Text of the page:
Lammas History, Family Crest & Coats of Arms
- Origins Available:
The roots of the Anglo-Saxon name Lammas come from when the family resided in the parish of Lammas in the dioceses of Norwich which was registered in the Domesday Book of 1086, as the holding of Ralph de Beaufour. This place-name may also be associated with the village of Lamarsh in the county of Essex. Lamarsh was recorded as a thriving farming community on lands held by Ranulf Peverel.
Early Origins of the Lammas family
The surname Lammas was first found in Norfolk, where they held a family seat from ancient times.
Early History of the Lammas family
This web page shows only a small excerpt of our Lammas research. Another 173 words (12 lines of text) covering the years 1086, 1190, 1248, 1273, 1360, 1367, 1620 and 1642 are included under the topic Early Lammas History in all our PDF Extended History products and printed products wherever possible.
Lammas Spelling Variations
The English language only became standardized in the last few centuries; therefore,spelling variations are common among early Anglo-Saxon names. As the form of the English language changed, even the spelling of literate people's names evolved. Lammas has been recorded under many different variations, including Lammas, Lamas, Lammass, Lammasse, Lammesse, Lamnesse, Lammers, Lammis, Lamis and many more.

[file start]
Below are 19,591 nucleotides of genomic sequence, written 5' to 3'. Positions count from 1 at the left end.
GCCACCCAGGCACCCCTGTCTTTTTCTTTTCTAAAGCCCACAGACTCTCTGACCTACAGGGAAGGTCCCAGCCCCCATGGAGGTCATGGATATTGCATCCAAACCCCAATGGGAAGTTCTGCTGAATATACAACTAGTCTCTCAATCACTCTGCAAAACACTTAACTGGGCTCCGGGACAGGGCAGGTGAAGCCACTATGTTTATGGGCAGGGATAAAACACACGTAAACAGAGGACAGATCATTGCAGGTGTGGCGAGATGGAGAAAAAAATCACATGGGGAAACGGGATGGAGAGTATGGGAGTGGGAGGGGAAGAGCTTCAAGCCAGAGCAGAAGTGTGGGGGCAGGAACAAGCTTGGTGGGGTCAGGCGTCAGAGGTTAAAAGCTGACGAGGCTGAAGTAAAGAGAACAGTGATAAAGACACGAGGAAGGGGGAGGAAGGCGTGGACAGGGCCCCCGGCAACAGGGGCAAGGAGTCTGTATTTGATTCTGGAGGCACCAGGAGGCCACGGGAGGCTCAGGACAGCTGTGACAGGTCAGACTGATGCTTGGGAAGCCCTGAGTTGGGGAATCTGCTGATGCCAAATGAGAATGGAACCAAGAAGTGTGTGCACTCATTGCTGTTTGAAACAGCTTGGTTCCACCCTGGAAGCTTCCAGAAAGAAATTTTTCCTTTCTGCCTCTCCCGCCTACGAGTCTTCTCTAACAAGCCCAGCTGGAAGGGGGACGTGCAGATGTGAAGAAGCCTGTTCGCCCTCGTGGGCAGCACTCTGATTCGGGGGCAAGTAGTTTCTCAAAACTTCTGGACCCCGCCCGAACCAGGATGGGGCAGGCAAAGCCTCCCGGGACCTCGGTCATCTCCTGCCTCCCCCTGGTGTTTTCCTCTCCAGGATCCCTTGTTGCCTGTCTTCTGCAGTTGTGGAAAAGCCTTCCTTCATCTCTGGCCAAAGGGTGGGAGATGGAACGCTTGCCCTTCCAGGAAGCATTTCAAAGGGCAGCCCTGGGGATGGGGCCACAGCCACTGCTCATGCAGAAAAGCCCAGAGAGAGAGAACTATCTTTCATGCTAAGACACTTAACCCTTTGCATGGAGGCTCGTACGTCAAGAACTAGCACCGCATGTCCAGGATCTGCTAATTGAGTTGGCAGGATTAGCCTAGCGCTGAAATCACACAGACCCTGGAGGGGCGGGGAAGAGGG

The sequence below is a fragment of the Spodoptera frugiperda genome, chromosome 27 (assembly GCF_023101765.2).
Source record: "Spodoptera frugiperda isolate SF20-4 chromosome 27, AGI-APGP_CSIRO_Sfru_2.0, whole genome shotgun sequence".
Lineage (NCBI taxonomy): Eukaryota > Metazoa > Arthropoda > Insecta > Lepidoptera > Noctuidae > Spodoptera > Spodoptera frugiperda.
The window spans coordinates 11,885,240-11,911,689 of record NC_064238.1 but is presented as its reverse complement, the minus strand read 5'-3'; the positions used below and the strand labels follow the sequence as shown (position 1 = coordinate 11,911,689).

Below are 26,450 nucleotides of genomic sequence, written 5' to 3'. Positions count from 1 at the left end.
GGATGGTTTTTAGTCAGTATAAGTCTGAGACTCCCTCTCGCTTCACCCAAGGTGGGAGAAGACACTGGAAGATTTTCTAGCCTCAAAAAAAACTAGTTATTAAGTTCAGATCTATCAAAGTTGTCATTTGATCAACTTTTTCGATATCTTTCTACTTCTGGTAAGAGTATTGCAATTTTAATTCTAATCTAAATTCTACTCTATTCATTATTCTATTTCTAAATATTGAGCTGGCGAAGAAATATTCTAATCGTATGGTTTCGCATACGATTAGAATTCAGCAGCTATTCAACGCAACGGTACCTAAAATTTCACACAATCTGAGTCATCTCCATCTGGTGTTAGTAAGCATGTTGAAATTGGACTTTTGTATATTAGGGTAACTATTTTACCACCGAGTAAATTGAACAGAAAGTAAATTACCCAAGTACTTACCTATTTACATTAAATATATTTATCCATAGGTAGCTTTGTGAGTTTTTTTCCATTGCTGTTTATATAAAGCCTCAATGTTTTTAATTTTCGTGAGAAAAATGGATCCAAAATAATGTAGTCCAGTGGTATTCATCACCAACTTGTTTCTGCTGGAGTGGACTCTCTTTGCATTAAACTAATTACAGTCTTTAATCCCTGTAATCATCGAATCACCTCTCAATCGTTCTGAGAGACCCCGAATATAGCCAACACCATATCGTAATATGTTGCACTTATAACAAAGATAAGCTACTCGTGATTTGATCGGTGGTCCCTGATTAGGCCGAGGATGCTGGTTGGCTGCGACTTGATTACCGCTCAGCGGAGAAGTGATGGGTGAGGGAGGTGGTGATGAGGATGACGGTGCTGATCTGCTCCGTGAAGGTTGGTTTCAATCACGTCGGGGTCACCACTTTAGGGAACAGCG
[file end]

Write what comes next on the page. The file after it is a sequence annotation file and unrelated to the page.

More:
Early Notables of the Lammas family
More information is included under the topic Early Lammas Notables in all our PDF Extended History products and printed products wherever possible.
| Lammas migration to New Zealand
Emigration to New Zealand followed in the footsteps of the European explorers, such as Captain Cook (1769-70): first came sealers, whalers, missionaries, and traders. By 1838, the British New Zealand Company had begun buying land from the Maori tribes, and selling it to settlers, and, after the Treaty of Waitangi in 1840, many British families set out on the arduous six month journey from Britain to Aotearoa to start a new life. Early immigrants include:
Lammas Settlers in New Zealand in the 19th Century
- John Lammas, aged 20, a blacksmith, who arrived in Wellington, New Zealand aboard the ship "Oliver Lang" in 1856